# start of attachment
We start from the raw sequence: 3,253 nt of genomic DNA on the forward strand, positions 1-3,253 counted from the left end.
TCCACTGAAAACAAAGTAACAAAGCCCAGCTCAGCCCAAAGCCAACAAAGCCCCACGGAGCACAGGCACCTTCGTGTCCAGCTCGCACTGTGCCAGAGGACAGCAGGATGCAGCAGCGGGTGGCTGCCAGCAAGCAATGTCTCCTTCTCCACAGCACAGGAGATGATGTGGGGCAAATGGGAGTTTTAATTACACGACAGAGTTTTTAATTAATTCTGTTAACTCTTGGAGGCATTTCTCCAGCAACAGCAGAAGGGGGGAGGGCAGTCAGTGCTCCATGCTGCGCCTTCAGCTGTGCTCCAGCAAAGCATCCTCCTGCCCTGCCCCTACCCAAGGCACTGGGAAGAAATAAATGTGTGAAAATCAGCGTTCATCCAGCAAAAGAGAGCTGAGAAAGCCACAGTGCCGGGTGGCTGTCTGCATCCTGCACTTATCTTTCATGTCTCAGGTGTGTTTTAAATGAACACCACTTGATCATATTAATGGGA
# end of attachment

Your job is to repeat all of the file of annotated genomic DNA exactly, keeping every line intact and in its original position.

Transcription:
We start from the raw sequence: 3,253 nt of genomic DNA on the forward strand, positions 1-3,253 counted from the left end.
TCCACTGAAAACAAAGTAACAAAGCCCAGCTCAGCCCAAAGCCAACAAAGCCCCACGGAGCACAGGCACCTTCGTGTCCAGCTCGCACTGTGCCAGAGGACAGCAGGATGCAGCAGCGGGTGGCTGCCAGCAAGCAATGTCTCCTTCTCCACAGCACAGGAGATGATGTGGGGCAAATGGGAGTTTTAATTACACGACAGAGTTTTTAATTAATTCTGTTAACTCTTGGAGGCATTTCTCCAGCAACAGCAGAAGGGGGGAGGGCAGTCAGTGCTCCATGCTGCGCCTTCAGCTGTGCTCCAGCAAAGCATCCTCCTGCCCTGCCCCTACCCAAGGCACTGGGAAGAAATAAATGTGTGAAAATCAGCGTTCATCCAGCAAAAGAGAGCTGAGAAAGCCACAGTGCCGGGTGGCTGTCTGCATCCTGCACTTATCTTTCATGTCTCAGGTGTGTTTTAAATGAACACCACTTGATCATATTAATGGGA